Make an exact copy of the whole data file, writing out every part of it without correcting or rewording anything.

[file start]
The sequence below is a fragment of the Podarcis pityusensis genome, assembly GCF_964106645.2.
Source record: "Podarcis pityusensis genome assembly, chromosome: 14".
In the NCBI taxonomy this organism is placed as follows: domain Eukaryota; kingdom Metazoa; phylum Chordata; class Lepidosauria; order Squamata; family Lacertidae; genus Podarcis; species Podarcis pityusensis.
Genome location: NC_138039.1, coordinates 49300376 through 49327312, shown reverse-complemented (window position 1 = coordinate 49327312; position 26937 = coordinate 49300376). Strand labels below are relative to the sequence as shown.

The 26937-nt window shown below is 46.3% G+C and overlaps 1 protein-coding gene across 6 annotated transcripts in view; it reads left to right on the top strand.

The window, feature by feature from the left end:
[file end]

The sequence below is a fragment of the Podarcis pityusensis genome, assembly GCF_964106645.2.
Source record: "Podarcis pityusensis genome assembly, chromosome: 14".
In the NCBI taxonomy this organism is placed as follows: domain Eukaryota; kingdom Metazoa; phylum Chordata; class Lepidosauria; order Squamata; family Lacertidae; genus Podarcis; species Podarcis pityusensis.
Genome location: NC_138039.1, coordinates 49300376 through 49327312, shown reverse-complemented (window position 1 = coordinate 49327312; position 26937 = coordinate 49300376). Strand labels below are relative to the sequence as shown.

The 26937-nt window shown below is 46.3% G+C and overlaps 1 protein-coding gene across 6 annotated transcripts in view; it reads left to right on the top strand.

The window, feature by feature from the left end: